Cisco picks up EnergyAustralia deal


Cisco might have have only launched its Connected Grid range of solutions focused on the electricity sector in May 2010, but the global networking giant has already picked up a large deal locally to supply NSW utility EnergyAustralia.

In a statement issued this week, EnergyAustralia revealed that up to 200 of its substations would be fitted with the new Cisco kit, which are basically purpose-built, ruggedised routers and switchers — and they’ll need to be tough, withstanding temperatures up to 65 degrees in EnergyAustralia’s base stations.

“We’ve asked Cisco for communications equipment tough enough for very hot and humid conditions in base stations as part of our transformation of the electricity network into a smart grid,” said EnergyAustralia managing director George Maltabarow in a statement.

The electricity chief said the new platform would allow EnergyAustralia to better monitor and pinpoint faults in its network and remotely restore power, and would also include what he described as “cyber security perimeter devices” to protect each substation.

The Cisco kit will also enable “enhanced mobile computing” for staff in the field — which could mean the provision of Wi-Fi access through the routers — and will help the utility manage the increased number of renewable power generators which it is building at the street level.

“It gives us new ways to connect a range of devices inside substation, such as data loggers and CCTV, at same time as identify, isolate, diagnose and repair faults in a smarter, faster way,” said Maltabarow, noting EnergyAustralia was building ten major new substations every year at the moment.

The equipment will also be specifically installed inside 25 substations as part of EA’s ‘Smart Grid, Smart City’ demonstration project — an initiative which EA is carrying out in Newcastle, with a $100 million injection of funds from the Federal Government to assist in the creation of a true ‘smart grid’ environment.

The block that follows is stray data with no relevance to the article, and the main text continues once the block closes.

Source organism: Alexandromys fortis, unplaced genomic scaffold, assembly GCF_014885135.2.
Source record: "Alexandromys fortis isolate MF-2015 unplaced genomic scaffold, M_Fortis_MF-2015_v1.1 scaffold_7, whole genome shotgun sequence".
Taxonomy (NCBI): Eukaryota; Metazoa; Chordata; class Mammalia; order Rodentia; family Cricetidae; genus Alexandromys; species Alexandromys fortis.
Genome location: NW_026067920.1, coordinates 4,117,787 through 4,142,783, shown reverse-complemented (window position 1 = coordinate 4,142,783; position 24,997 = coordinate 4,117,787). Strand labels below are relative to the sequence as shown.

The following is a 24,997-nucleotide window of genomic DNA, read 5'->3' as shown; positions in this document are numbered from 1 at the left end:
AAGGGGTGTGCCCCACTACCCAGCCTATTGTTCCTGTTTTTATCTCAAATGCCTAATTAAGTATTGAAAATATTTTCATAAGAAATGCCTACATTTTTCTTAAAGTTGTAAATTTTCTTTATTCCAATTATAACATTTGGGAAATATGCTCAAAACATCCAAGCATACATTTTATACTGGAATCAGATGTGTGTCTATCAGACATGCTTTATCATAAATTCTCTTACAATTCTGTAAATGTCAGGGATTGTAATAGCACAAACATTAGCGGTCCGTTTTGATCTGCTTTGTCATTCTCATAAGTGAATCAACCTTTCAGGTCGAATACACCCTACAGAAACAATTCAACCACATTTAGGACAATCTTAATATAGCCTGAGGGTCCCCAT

Smart grid is a term being used by the utility sector that refers to the ability to better monitor energy usage in the electricity network and create much higher efficiencies than is currently possible. IBM is the key technology partner in the EA initiative.

“With our Connected Grid solution at the core of its substations, we look forward to helping EnergyAustralia achieve its business and operational goals to build a smarter and more reliable electricity grid,” said Cisco Australia and New Zealand chief Les Williamson in a separate statement.

However, Cisco and IBM might not get their own way entirely when it comes to the implementation of smart grid technology in the Australian market.

Chinese supplier Huawei flew a US-based smart grids expert out to Australia for the Smart Grids Forum in Sydney this week, which was also attended by Cisco, EA, NBN Co and others. The event represented the first time the company has spoken in public in Australia regarding its ambitions in the smart grid market.

Image credit: Michal Zacharzewski, royalty free


  1. If Australia lets whoarewe have control over the grids, that will be true. Stick to Cisco and other western makers and you’ll be ok.

    • I am getting tired of this baseless Huawei criticism. Further commenters note: Back up your arguments with evidence (not just general slagging) or your comments in this area will be deleted. You have been warned — I consider this to be a form of racism.

  2. Can you prove Huawei’s equipment is not or cannot be compromised? Didn’t think so. Policy erring on the side of caution is not the same as racism. I’d have the same concerns about Russian made equipment, were there any. The concerns come from governments with higher strategic stakes than
    say Luxembourg. China’s strange revanchist behavior towards India gave the latter plenty of cause. Nothing to do with racism. It’s funny that the Chinese always describe any criticism as “baseless” even when it involves actual findings such as made-in-China shell casings found in Sudan.

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